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  #11  
Old 07-01-2013, 03:20 PM
tmendy tmendy is offline
 
Join Date: Mar 2009
Location: San Diego
Posts: 41
Default Flaps/Landings

Agree with fixnflyguy.

If you have 5,000' you can do whatever you want no problem; flaps, no flaps.

My home field is 2,165' with a wacky approach end downdraft sinker (our approach end is the terminus of an ascending slope with typical sweeping downdraft), crosswinds, gusty buffets and excitement typical in the afternoons. If I exceeded 80mph with no headwind at our field I would probably go off the end especially on a hot day floating. The difference between 65 and 80 over the numbers is amazing especially on a short field.

IMHO The slower you touch (or plop in my case ) down, the safer.

Also, I always try to land zero power beginning on downwind, full flaps as short field as possible just for practice in case of an actual emergency situation. (I usually end up needing a little power short final at the home field because it's so short and you can't be hot over the numbers.)

For me what works is: 100mph downwind, 80mph base/final, flaps, bleed off to about 65 short final to over the numbers. (my VSO indicated is about 52mph)



Cheers,
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  #12  
Old 07-01-2013, 05:31 PM
eddieseve eddieseve is offline
 
Join Date: Mar 2009
Location: Sydney, Australia
Posts: 268
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Hi Guys,

I am following pretty much the technique described by 'Remag', full flaps abeam threshold, down final at 70 knots and can 3 point it nicely pretty much all the time when I am paying attention.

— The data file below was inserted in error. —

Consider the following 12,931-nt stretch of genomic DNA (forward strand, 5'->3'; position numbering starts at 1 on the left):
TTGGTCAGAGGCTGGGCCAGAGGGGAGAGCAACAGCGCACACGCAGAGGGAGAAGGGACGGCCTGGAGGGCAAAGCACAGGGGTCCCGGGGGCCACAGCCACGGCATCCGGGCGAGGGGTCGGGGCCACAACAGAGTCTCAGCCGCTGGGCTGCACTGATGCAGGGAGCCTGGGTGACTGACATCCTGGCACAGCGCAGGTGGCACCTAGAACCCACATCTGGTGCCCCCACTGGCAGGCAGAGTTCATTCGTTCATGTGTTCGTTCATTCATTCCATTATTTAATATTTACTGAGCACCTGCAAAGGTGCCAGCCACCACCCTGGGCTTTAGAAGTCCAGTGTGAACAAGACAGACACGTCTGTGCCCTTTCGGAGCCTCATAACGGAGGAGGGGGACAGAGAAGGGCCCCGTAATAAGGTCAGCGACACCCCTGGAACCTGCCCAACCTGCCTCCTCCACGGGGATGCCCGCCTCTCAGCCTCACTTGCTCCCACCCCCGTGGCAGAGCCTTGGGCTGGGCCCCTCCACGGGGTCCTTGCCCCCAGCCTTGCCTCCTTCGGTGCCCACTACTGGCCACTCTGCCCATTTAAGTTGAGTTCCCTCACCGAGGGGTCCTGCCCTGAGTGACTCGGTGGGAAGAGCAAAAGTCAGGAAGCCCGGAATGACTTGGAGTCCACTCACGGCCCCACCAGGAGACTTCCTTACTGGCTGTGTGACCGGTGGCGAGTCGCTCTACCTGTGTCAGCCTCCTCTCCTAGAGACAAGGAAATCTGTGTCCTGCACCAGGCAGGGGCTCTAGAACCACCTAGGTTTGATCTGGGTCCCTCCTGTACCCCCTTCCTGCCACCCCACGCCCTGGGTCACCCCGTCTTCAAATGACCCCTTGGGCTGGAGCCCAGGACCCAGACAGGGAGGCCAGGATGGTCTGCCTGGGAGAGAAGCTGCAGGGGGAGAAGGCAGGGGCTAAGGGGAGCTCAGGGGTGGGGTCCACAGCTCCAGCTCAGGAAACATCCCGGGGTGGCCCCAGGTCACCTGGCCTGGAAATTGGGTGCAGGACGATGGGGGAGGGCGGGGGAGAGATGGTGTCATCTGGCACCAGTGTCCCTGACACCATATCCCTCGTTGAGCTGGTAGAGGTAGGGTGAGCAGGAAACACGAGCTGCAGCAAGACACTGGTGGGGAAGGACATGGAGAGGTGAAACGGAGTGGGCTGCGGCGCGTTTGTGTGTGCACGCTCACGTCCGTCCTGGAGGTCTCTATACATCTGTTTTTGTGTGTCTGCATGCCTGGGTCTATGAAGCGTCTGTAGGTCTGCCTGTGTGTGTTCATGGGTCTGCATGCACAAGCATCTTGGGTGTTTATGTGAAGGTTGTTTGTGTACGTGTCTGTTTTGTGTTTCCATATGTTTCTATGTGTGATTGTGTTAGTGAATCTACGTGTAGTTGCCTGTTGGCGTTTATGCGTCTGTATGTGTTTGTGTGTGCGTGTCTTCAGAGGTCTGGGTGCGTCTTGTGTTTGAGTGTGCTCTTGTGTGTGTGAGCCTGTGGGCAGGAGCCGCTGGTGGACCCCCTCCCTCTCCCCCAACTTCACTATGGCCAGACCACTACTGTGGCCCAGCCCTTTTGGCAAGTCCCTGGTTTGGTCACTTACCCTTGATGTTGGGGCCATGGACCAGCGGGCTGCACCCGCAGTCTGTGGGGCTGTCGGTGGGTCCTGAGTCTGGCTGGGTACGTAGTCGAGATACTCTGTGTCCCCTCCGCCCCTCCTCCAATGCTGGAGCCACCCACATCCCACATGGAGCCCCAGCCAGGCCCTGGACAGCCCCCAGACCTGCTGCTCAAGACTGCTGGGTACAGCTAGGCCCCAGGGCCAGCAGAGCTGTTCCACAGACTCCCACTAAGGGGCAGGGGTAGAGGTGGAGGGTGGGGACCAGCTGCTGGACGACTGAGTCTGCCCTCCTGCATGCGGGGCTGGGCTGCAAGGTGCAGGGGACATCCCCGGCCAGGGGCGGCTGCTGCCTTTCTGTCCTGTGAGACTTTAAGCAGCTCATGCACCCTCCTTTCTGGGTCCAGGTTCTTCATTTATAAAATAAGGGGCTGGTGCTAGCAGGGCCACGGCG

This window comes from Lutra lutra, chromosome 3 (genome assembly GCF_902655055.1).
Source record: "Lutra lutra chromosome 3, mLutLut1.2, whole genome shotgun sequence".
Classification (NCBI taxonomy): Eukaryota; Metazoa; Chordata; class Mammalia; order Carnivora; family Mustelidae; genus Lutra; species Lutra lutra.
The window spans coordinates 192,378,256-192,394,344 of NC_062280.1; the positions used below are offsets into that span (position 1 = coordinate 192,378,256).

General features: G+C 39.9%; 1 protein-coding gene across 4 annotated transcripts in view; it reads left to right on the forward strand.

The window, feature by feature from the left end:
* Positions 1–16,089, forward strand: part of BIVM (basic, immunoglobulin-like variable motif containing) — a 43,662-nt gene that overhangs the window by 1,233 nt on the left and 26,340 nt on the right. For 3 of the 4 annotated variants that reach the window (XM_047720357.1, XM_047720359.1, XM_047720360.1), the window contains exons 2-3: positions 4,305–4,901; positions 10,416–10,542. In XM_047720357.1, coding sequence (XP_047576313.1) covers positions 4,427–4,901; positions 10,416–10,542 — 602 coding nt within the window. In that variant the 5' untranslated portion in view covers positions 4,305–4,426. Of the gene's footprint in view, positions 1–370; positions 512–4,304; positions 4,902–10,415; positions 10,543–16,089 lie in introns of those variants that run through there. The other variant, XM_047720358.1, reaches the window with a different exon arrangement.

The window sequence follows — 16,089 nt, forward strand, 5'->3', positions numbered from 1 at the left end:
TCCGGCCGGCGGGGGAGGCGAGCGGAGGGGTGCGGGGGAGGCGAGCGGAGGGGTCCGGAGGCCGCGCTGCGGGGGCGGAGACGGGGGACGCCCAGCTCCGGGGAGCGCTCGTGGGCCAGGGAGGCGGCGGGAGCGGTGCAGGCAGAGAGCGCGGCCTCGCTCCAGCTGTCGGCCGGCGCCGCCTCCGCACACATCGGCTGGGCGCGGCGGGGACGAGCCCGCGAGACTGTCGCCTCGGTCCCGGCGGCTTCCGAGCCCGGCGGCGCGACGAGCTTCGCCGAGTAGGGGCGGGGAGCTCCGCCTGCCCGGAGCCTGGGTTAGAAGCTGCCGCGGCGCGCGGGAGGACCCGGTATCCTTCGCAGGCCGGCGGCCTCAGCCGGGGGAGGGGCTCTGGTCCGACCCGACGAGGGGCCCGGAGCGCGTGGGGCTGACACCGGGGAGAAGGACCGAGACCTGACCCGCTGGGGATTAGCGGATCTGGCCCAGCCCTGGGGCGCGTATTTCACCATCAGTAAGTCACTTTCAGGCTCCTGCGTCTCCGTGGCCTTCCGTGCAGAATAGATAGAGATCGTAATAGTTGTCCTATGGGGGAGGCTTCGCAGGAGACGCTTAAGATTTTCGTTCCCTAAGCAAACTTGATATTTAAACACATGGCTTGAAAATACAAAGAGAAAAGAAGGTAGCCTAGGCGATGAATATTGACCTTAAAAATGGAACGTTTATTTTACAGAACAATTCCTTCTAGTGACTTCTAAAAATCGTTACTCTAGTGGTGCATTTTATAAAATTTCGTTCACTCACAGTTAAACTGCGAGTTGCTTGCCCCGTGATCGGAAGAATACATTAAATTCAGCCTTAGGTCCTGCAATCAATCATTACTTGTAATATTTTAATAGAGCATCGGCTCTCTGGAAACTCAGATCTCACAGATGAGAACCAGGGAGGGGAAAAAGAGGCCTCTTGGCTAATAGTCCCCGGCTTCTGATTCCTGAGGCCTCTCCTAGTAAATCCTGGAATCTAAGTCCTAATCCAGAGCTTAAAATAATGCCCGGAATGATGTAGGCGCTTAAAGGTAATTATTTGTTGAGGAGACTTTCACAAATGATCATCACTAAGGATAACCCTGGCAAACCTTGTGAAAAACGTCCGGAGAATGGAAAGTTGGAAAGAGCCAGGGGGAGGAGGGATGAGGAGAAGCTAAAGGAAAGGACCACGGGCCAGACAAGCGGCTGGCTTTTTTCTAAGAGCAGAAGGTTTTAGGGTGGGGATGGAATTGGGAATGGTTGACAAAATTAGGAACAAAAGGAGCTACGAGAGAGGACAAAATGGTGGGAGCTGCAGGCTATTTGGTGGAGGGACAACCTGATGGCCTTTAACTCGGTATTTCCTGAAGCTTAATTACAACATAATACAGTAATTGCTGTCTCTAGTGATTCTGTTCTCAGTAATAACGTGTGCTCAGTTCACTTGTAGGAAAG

However wheelers in my RV7 are still bothering me as the undercarriage is so springy and so 9 times out of 10 I am airborne again before I can react by apply forward stick, any advice on how to stick a wheeler?

Cheers
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  #13  
Old 07-01-2013, 05:39 PM
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RV6_flyer RV6_flyer is offline
 
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Location: Uniontown, PA
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Quote:
Originally Posted by eddieseve View Post
Hi Guys,

I am following pretty much the technique described by 'Remag', full flaps abeam threshold, down final at 70 knots and can 3 point it nicely pretty much all the time when I am paying attention.

However wheelers in my RV7 are still bothering me as the undercarriage is so springy and so 9 times out of 10 I am airborne again before I can react by apply forward stick, any advice on how to stick a wheeler?

Cheers
Eddie:

I also had a similar problem you did with wheel landing in my -6.